UNITED NATIONS (Reuters) - The case against a Canadian inmate of Guantanamo Bay that was halted by U.S. President Barack Obama will resume on June 1 unless the administration intervenes, his lawyer said on Wednesday.
Walter Ruiz, one of the lawyers for Toronto-born Omar Khadr, said his team had received the announcement from one of the judges presiding over the case of his client.
“We just received a scheduling order from Judge (Patrick) Parrish yesterday, who is a judge on the Omar Khadr case, indicating that absent any action by the current administration or any request for a continuance, the proceedings will resume on June 1,” Ruiz told reporters.
“That is an unacceptable circumstance,” he added.
Khadr is charged with killing a U.S. soldier during a firefight in Afghanistan in July 2002, when he was 15. Khadr, now 22, is the only citizen of a Western nation still imprisoned at Guantanamo. He has been there for seven years.
Upon taking office in January, President Obama created a task force to review detainee policy and terrorism prosecutions. The panel, which includes the attorney general, defense secretary, CIA director and other top officials, was given a 180-day deadline to report back to the president.
At Obama’s order, prosecutors in the Guantanamo war crimes court sought and won a 120-day freeze on proceedings in pending cases. The freeze expires on May 20 and hearings have been set to resume within days of the expiration.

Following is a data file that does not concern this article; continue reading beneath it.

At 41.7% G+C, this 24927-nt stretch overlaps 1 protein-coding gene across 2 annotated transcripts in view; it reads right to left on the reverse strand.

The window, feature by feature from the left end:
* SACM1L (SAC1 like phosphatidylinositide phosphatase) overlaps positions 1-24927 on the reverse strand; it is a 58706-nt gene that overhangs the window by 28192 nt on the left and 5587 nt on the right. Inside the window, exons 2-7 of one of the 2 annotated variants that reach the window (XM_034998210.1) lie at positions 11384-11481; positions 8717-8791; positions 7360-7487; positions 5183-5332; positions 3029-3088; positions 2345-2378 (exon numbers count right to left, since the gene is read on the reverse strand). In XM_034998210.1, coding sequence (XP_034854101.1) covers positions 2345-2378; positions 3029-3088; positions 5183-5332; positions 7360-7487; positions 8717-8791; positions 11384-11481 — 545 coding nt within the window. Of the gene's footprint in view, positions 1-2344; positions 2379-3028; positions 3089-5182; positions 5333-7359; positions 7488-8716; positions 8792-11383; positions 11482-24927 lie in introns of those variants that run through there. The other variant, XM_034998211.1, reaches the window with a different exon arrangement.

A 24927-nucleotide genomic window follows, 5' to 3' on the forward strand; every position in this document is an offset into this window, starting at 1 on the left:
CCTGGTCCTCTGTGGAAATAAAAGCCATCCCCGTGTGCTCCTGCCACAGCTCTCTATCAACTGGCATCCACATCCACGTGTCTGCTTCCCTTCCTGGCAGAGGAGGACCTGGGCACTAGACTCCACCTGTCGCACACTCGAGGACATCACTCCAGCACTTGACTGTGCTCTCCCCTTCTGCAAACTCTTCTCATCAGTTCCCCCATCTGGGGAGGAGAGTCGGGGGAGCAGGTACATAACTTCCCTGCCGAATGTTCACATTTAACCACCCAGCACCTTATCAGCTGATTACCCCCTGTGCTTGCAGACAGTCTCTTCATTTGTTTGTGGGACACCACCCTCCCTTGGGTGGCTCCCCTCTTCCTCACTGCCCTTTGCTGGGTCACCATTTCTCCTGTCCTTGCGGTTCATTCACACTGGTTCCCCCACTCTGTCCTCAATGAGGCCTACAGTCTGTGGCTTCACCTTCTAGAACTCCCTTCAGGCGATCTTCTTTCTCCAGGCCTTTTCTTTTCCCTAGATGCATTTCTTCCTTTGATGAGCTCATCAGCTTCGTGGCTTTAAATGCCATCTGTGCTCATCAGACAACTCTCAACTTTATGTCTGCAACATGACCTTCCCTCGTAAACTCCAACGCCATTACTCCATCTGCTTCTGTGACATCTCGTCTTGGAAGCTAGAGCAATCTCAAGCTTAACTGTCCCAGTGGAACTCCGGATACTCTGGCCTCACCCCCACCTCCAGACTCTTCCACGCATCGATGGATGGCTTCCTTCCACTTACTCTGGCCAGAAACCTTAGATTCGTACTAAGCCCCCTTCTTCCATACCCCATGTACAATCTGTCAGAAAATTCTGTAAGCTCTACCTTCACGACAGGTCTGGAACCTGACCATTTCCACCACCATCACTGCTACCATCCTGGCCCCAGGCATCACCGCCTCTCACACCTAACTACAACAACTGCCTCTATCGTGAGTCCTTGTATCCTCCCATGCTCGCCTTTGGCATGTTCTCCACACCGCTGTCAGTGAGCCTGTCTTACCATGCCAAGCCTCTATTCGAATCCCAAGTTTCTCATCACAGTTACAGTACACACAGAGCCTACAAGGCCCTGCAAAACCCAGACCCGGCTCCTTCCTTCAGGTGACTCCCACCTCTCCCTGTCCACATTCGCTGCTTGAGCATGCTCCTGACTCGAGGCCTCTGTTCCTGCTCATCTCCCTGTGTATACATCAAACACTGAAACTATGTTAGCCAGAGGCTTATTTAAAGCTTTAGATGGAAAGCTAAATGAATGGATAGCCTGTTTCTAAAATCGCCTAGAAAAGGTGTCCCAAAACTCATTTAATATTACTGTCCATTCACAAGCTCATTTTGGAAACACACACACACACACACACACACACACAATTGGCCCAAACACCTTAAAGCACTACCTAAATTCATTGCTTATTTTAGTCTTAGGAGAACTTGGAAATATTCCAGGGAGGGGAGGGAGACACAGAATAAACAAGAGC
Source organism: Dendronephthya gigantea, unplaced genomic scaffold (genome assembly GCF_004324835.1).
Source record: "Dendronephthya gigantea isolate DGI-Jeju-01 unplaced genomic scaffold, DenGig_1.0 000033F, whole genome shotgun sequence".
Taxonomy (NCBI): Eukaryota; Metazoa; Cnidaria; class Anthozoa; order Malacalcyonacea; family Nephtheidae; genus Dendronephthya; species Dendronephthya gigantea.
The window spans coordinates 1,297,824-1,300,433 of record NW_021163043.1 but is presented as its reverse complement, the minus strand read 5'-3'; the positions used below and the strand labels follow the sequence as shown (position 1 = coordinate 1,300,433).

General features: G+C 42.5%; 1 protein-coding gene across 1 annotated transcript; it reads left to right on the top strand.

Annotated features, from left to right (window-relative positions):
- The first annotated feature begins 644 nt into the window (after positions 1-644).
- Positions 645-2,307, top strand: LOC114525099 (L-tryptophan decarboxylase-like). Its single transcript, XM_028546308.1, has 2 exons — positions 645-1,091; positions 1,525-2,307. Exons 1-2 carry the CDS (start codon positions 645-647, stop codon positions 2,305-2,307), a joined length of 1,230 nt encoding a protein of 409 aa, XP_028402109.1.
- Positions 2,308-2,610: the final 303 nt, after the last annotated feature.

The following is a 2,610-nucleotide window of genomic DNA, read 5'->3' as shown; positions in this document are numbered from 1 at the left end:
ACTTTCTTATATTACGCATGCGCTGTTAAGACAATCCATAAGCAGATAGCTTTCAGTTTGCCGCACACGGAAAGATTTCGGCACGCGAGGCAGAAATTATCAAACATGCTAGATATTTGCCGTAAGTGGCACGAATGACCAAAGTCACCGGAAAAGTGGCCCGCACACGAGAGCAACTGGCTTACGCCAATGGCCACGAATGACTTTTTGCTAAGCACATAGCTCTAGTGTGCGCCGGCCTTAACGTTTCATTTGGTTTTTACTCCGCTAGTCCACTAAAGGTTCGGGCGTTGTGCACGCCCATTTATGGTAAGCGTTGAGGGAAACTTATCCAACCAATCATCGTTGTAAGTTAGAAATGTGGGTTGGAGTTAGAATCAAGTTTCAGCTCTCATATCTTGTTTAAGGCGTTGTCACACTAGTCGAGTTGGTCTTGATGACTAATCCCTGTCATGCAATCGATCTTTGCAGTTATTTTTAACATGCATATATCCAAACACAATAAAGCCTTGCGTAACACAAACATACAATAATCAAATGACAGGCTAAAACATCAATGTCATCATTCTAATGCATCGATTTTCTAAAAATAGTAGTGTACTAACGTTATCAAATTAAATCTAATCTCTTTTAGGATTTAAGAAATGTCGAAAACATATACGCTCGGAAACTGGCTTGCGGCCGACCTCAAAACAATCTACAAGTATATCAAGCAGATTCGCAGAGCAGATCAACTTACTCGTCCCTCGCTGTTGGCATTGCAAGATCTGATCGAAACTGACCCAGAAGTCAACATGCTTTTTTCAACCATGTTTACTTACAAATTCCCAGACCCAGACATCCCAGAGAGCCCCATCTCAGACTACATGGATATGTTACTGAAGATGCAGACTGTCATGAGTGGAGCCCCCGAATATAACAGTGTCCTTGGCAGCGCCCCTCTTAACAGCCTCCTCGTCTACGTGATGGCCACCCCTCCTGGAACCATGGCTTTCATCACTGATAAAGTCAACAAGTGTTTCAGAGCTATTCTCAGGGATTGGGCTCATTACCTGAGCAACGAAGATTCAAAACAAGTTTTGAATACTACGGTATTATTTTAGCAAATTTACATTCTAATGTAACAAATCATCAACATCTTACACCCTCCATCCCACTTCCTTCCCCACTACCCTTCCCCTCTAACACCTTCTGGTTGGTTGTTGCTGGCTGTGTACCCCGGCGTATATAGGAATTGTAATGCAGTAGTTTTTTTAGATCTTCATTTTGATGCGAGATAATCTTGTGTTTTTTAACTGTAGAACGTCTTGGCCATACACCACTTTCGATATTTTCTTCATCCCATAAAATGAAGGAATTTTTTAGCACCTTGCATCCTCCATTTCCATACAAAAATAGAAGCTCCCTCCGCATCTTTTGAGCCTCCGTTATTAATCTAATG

Because of the logistics involved, the administration must decide soon whether to seek a 60-day extension of the freeze or resume the hearings. It could also drop the charges and re-file them later, officials involved in the trials said.
Ruiz and fellow lawyer Eric Montalvo, a member of the team representing Guantanamo inmate Mohammed Jawad, were speaking to reporters on the sidelines of a special meeting of the U.N. Security Council on the use of children in armed conflicts.
Ruiz also urged Canadian Prime Minister Stephen Harper to heed a Canadian court ruling from last week that ordered the government to demand Khadr’s release. Ottawa has yet to formally respond but is expected to appeal the ruling.
Harper and his Conservative government have refused to intervene, insisting that Khadr was charged with a serious crime and that they should let the case against him finish.
Khadr’s legal team, Ruiz said, is arguing that Khadr, a minor at the time of his alleged crime, should be sent home so he can rejoin his family and be reintegrated into society.
Both Ruiz and Montalvo, whose client Jawad was 16 or 17 years old when he was arrested in his home Afghanistan, said the United States had an obligation under the Optional Protocol to the Convention on the Rights of the Child, which it signed in 2002, to release Khadr, Jawad and one other young inmate.
The protocol calls for the rehabilitation and reintegration of children recruited for armed conflicts.
“The United States is breaking the law to go after these people,” Montalvo said. Ruiz added that now was “the time for the new administration to ... bring us back into compliance.”
Last November the United States admitted to a U.N. body that monitors compliance with the Optional Protocol that 12 people who have been held at Guantanamo Bay were minors at the time they were captured.
Additional reporting by Jane Sutton and David Ljunggren; Editing by Cynthia Osterman